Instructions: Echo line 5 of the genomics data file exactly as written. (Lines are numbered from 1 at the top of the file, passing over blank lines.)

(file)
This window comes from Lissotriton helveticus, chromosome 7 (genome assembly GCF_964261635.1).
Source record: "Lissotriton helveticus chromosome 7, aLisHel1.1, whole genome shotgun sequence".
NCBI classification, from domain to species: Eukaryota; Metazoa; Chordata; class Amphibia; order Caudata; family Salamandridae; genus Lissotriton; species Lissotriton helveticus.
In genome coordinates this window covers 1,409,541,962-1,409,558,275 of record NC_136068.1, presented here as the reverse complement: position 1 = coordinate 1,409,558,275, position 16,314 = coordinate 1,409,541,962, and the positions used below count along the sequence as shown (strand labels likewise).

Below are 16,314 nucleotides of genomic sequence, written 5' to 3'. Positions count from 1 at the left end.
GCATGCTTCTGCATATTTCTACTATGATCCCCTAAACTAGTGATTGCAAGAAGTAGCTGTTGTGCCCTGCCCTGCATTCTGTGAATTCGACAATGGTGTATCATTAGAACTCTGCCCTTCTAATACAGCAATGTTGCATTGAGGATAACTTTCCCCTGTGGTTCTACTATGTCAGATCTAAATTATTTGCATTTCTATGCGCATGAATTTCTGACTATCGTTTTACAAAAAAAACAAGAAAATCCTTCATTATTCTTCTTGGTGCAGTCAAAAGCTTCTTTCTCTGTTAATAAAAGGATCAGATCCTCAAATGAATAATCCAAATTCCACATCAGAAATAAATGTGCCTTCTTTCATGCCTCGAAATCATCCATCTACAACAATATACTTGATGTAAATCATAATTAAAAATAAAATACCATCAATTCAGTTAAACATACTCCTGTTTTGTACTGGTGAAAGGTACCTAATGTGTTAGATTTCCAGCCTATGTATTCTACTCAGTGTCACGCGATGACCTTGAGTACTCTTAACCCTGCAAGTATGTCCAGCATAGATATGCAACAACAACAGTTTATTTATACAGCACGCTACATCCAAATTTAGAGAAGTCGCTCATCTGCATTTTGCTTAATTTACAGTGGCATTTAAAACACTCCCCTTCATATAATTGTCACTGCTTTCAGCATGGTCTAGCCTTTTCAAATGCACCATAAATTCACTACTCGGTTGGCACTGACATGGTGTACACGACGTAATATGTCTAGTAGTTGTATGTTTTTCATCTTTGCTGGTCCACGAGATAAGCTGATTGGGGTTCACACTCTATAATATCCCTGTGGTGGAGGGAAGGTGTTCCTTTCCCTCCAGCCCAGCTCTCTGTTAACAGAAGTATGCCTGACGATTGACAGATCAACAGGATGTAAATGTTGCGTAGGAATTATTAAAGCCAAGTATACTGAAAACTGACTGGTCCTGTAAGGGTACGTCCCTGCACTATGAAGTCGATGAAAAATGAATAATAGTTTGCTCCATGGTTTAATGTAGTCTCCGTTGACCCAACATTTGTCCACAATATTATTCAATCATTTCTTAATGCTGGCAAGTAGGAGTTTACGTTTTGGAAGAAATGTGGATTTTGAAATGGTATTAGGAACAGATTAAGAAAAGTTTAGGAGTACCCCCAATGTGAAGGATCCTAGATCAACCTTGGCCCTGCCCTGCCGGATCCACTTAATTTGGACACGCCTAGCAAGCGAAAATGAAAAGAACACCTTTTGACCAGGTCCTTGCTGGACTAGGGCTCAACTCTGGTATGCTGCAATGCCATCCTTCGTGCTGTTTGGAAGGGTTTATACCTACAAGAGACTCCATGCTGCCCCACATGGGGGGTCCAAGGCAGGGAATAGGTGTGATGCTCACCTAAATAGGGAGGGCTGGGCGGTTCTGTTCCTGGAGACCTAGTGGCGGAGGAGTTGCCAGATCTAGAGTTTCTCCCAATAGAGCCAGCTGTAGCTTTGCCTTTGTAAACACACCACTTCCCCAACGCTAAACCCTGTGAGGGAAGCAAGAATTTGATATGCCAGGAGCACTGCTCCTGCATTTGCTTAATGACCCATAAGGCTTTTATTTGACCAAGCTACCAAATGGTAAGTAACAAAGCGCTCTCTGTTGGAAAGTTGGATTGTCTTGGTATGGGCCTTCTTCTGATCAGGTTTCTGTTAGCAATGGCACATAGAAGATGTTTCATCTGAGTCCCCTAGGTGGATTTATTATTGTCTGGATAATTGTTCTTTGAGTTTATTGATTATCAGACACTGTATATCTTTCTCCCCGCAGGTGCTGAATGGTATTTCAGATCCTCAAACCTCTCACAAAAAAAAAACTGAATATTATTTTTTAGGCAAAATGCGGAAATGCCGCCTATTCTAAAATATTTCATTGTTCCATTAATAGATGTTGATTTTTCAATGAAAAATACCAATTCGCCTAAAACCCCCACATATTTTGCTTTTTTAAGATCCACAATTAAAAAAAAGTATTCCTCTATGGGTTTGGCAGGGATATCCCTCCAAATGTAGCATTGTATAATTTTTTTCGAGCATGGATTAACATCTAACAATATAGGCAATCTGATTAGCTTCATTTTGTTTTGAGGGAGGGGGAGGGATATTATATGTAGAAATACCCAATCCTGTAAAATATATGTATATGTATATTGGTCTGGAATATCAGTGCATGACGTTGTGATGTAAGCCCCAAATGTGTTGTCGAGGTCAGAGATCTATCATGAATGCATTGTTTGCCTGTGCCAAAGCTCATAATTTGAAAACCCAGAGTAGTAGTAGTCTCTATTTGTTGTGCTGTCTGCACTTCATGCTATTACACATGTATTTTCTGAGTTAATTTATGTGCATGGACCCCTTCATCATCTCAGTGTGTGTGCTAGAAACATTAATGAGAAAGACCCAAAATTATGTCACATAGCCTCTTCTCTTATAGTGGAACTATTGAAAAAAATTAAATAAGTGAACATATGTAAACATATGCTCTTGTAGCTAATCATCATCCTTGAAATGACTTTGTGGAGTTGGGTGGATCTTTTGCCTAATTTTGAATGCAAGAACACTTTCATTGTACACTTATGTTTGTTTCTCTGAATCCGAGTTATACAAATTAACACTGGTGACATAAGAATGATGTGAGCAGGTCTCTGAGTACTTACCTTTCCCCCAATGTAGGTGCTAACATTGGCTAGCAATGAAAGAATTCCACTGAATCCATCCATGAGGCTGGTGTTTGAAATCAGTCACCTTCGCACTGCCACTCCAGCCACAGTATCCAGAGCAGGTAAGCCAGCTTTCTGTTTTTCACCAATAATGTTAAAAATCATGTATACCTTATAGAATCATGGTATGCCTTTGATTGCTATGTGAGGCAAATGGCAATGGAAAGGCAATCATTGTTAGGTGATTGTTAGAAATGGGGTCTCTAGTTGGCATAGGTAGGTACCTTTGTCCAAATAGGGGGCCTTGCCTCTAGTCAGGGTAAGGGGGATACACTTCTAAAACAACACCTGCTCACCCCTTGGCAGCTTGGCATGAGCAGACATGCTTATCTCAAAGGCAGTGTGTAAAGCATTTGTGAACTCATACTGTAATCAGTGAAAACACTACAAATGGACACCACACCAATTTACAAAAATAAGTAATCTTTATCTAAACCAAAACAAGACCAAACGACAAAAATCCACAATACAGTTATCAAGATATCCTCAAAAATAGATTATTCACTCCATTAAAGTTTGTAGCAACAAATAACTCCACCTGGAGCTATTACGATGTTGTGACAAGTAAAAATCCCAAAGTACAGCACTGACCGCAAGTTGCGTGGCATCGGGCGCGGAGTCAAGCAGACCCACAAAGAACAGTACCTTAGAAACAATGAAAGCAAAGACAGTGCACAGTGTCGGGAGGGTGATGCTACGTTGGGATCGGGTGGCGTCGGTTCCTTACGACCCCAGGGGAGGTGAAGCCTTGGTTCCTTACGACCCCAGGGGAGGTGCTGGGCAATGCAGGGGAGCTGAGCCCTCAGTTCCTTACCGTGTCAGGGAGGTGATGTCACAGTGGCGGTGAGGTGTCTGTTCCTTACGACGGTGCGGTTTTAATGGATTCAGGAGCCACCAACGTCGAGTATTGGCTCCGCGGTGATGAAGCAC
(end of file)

Below are 16,314 nucleotides of genomic sequence, written 5' to 3'. Positions count from 1 at the left end.